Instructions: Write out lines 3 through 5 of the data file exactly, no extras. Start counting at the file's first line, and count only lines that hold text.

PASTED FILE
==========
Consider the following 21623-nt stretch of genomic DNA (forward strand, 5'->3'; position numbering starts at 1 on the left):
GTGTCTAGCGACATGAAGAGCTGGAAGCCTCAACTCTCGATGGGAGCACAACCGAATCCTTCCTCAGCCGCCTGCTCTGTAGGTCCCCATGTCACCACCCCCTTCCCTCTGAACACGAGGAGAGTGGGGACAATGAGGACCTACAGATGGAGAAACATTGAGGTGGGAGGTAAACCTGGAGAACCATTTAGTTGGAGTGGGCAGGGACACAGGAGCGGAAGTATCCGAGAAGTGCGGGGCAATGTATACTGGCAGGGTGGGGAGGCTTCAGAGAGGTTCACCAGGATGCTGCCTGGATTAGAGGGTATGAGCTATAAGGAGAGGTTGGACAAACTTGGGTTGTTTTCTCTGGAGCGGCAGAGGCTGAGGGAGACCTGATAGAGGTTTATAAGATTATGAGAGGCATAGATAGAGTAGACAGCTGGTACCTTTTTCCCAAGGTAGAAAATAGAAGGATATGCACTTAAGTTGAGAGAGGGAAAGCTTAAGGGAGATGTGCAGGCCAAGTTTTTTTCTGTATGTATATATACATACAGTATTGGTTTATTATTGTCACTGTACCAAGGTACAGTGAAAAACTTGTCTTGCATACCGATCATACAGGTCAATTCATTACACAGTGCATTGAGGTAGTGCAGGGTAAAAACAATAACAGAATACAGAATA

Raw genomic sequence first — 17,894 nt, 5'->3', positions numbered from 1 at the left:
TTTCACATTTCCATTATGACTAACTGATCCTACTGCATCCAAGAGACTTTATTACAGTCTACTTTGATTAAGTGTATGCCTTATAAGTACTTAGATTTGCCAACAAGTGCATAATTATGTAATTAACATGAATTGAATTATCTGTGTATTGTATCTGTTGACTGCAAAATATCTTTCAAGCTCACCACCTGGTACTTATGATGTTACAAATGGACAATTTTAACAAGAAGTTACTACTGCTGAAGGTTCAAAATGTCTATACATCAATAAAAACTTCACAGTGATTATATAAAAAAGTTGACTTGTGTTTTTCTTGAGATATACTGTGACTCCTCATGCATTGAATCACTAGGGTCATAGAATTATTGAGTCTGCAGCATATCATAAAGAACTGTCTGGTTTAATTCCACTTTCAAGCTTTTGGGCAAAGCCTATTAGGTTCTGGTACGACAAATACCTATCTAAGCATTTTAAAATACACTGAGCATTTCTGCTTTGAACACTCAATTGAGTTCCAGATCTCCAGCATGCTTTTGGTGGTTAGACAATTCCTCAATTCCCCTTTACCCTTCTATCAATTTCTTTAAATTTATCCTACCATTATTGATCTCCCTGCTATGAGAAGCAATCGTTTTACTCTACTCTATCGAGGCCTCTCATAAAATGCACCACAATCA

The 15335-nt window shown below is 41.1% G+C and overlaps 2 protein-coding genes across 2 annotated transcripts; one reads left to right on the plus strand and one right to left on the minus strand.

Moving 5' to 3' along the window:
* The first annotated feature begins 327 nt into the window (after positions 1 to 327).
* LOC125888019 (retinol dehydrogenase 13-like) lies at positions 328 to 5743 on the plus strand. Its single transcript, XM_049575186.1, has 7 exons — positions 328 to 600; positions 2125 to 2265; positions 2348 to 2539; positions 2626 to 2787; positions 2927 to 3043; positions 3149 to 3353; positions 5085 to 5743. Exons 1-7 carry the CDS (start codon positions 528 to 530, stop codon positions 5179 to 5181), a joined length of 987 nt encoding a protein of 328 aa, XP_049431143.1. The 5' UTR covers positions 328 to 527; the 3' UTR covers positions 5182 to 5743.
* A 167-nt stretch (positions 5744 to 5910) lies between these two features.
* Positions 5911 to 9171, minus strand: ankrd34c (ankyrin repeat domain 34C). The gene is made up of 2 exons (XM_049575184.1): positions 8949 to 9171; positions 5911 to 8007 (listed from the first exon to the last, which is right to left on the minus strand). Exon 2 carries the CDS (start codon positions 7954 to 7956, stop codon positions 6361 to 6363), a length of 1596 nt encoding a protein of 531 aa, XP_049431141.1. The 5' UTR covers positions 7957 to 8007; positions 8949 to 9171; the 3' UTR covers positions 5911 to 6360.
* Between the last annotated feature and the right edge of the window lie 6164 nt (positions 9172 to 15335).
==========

Raw genomic sequence first — 17,894 nt, 5'->3', positions numbered from 1 at the left:
TTTCACATTTCCATTATGACTAACTGATCCTACTGCATCCAAGAGACTTTATTACAGTCTACTTTGATTAAGTGTATGCCTTATAAGTACTTAGATTTGCCAACAAGTGCATAATTATGTAATTAACATGAATTGAATTATCTGTGTATTGTATCTGTTGACTGCAAAATATCTTTCAAGCTCACCACCTGGTACTTATGATGTTACAAATGGACAATTTTAACAAGAAGTTACTACTGCTGAAGGTTCAAAATGTCTATACATCAATAAAAACTTCACAGTGATTATATAAAAAAGTTGACTTGTGTTTTTCTTGAGATATACTGTGACTCCTCATGCATTGAATCACTAGGGTCATAGAATTATTGAGTCTGCAGCATATCATAAAGAACTGTCTGGTTTAATTCCACTTTCAAGCTTTTGGGCAAAGCCTATTAGGTTCTGGTACGACAAATACCTATCTAAGCATTTTAAAATACACTGAGCATTTCTGCTTTGAACACTCAATTGAGTTCCAGATCTCCAGCATGCTTTTGGTGGTTAGACAATTCCTCAATTCCCCTTTACCCTTCTATCAATTTCTTTAAATTTATCCTACCATTATTGATCTCCCTGCTATGAGAAGCAATCGTTTTACTCTACTCTATCGAGGCCTCTCATAAAATGCACCACAATCA

The 15335-nt window shown below is 41.1% G+C and overlaps 2 protein-coding genes across 2 annotated transcripts; one reads left to right on the plus strand and one right to left on the minus strand.